“Ping An is increasing the interaction with its customer. For example, the customer can use the app to access some basic medical information or even be buying some basic medical equipment online. It has also developed to a stage where some of the basic medical advice can be provided online as well. By that, Ping On is trying to position itself not only as an insurance company, but also as a health management partner of their consumers.”
“Ping An also triggered other insurance company to innovate as well. The insurance industry [does not only] react to a disaster, an accident or sickness happening to a customer. It [wants to] become an industry [that asks] ‘how can we help our customers to live healthily?’. Some of the new products in China will incorporate some incentive for the policyholders to live healthy and get rewarded by doing so,” said Tuan.
Targeting huge populations at their fingertips
Alibaba is taking advantage of its deep understanding of its large online consumer database. Last year it offered one year’s free coverage of critical illness insurance – with no medical examination or waiting period.
13 million Alipay users reportedly activated the insurance within 20 days of its launch – simply with two clicks on a mobile app. An online community forum with experts has since been set up to help educate internet users (especially those new to insurance).
“Alibaba was the first one to make the move. When the customers click and accept the insurance coverage, Alibaba have access to information on which statement of the customers are more interested in buying insurance cover. This gives them the ability to upsell the product,” explained Tuan.
There is clearly appetite among Chinese consumers to embrace new online forms of insurance. Tencent joined the industry slightly later to take advantage of this market.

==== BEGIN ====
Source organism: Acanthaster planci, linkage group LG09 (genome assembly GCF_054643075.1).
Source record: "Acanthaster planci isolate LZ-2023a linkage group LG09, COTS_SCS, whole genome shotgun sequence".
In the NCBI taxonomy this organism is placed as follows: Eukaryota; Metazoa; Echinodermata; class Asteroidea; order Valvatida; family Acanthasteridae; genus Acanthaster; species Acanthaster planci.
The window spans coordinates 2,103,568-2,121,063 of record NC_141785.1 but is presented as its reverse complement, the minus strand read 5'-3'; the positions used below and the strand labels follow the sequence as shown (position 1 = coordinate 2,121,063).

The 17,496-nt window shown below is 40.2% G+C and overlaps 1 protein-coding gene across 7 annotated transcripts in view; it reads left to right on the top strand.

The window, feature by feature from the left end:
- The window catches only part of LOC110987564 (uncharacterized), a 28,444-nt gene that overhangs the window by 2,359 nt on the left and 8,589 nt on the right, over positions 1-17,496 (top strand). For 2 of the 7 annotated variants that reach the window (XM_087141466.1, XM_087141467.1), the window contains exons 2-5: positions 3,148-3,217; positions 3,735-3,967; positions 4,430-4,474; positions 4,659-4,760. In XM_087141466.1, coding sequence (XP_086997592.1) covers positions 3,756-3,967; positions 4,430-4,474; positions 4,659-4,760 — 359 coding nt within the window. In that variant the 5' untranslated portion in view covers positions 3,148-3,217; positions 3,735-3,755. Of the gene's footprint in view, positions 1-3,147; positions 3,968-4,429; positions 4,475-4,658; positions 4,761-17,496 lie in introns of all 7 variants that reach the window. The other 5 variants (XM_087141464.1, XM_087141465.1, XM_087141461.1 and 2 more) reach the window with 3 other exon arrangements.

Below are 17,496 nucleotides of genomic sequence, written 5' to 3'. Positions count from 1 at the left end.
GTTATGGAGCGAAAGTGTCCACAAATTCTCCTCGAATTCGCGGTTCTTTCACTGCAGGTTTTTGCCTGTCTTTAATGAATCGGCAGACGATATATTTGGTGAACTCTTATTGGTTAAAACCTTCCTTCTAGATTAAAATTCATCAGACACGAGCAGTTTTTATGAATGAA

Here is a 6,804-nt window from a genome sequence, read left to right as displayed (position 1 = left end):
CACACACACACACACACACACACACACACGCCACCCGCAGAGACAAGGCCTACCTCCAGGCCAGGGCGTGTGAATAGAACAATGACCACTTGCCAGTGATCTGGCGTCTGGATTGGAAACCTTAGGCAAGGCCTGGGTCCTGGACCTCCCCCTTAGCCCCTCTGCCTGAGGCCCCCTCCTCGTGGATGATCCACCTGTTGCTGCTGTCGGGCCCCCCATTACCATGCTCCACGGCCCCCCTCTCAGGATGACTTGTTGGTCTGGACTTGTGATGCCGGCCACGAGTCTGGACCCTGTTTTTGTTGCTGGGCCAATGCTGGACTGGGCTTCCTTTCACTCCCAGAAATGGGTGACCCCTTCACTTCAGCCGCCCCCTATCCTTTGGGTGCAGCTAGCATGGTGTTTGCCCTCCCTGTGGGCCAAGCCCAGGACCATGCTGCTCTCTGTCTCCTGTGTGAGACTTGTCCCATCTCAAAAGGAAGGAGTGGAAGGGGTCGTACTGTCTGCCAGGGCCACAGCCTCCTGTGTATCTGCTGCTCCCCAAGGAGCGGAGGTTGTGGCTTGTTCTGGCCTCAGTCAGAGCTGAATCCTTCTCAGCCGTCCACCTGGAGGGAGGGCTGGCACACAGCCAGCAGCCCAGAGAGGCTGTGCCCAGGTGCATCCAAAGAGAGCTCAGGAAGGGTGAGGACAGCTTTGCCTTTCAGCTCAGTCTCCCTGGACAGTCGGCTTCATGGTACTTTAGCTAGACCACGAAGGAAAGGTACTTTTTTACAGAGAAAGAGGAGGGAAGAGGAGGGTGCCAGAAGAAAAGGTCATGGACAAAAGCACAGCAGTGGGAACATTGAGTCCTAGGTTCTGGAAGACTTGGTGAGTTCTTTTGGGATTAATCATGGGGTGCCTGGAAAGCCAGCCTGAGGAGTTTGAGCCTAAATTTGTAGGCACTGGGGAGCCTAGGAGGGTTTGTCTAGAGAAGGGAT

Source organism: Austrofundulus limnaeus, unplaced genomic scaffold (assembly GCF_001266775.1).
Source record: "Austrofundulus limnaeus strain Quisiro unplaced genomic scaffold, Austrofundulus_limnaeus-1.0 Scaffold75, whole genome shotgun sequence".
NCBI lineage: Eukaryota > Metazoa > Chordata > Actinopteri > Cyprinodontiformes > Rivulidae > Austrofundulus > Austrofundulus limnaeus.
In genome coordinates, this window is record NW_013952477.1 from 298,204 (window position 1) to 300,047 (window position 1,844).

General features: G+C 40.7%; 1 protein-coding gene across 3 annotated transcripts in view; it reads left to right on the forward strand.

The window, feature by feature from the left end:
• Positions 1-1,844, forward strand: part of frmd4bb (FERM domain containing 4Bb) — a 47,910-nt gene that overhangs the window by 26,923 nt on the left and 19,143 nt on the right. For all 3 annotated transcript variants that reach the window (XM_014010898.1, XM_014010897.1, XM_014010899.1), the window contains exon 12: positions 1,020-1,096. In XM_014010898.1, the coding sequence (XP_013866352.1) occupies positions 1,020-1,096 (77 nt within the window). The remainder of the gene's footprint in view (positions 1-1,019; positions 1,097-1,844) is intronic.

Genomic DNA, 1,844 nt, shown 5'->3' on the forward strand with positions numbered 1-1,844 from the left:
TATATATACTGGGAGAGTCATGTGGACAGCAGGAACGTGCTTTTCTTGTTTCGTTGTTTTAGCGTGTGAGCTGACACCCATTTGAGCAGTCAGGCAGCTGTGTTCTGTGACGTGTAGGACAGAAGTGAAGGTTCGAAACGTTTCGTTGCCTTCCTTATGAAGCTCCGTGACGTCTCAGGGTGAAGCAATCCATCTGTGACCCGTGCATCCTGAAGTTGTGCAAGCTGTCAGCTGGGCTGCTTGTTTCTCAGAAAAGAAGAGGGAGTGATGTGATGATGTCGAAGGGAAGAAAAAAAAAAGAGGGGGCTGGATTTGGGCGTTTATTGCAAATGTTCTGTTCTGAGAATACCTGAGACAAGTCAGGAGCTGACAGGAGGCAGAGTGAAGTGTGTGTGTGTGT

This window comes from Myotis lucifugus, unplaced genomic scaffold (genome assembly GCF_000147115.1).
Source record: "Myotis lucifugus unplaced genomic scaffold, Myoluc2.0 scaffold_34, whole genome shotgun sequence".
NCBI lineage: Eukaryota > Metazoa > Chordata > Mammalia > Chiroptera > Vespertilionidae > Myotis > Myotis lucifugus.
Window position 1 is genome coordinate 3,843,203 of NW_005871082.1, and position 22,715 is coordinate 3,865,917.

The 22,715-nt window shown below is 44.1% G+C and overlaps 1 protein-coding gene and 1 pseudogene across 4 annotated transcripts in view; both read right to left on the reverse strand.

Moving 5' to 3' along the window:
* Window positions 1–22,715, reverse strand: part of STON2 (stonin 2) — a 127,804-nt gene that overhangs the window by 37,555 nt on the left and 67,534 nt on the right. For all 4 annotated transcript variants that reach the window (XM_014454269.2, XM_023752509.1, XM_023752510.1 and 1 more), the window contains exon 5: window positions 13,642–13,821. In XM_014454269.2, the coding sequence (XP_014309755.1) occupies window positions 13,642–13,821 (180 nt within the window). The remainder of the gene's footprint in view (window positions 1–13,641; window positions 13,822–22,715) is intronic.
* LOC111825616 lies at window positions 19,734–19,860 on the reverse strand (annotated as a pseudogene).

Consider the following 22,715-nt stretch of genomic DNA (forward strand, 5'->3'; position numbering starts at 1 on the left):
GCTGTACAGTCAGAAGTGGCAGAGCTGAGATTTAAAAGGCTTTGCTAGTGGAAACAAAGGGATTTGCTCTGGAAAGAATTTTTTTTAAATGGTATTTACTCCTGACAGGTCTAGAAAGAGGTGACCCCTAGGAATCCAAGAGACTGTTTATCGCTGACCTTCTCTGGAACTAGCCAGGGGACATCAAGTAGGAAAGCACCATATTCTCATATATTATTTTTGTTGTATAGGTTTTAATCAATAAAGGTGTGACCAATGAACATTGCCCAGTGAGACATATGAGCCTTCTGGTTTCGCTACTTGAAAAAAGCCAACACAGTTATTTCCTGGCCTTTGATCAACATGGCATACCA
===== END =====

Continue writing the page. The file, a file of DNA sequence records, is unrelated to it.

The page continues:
WeChat has been used extensively by all the insurance companies to sell products online, however, Tencent, after setting up its own online broker in November 2017, has become very active in distributing medical insurance products and personal accident products to their huge base of WeChat customers.
WeChat was developed by Tencent. It was first released in 2011, and by 2018 WeChat was one of the world’s largest standalone mobile apps, with over 1 billion monthly active users (902 million daily active users).
In China, you can’t live without WeChat, which is an equivalent of a WhatsApp, Facebook and Twitter.
“It also has other services, one of the most important one is a WeChat Pay, that allows commerce to flourish on the WeChat platform. For customers to buy insurance products, payment is no longer an issue – they can pay and receive claim payment easily on WeChat Pay,” said Tuan.
The huge population in the China market allows the insurance industry to focus on different target segments and reach a group of consumers who are more interested in readily buying insurance cover.
Instead of asking the consumer for their health information, insurers have a basic understanding of the consumer and are able to design and market the most suitable product to them. Some of these data insights have been applied to underwriting as well, but to a lesser extent. Data privacy is still a major issue in China. But that’s a topic for another podcast.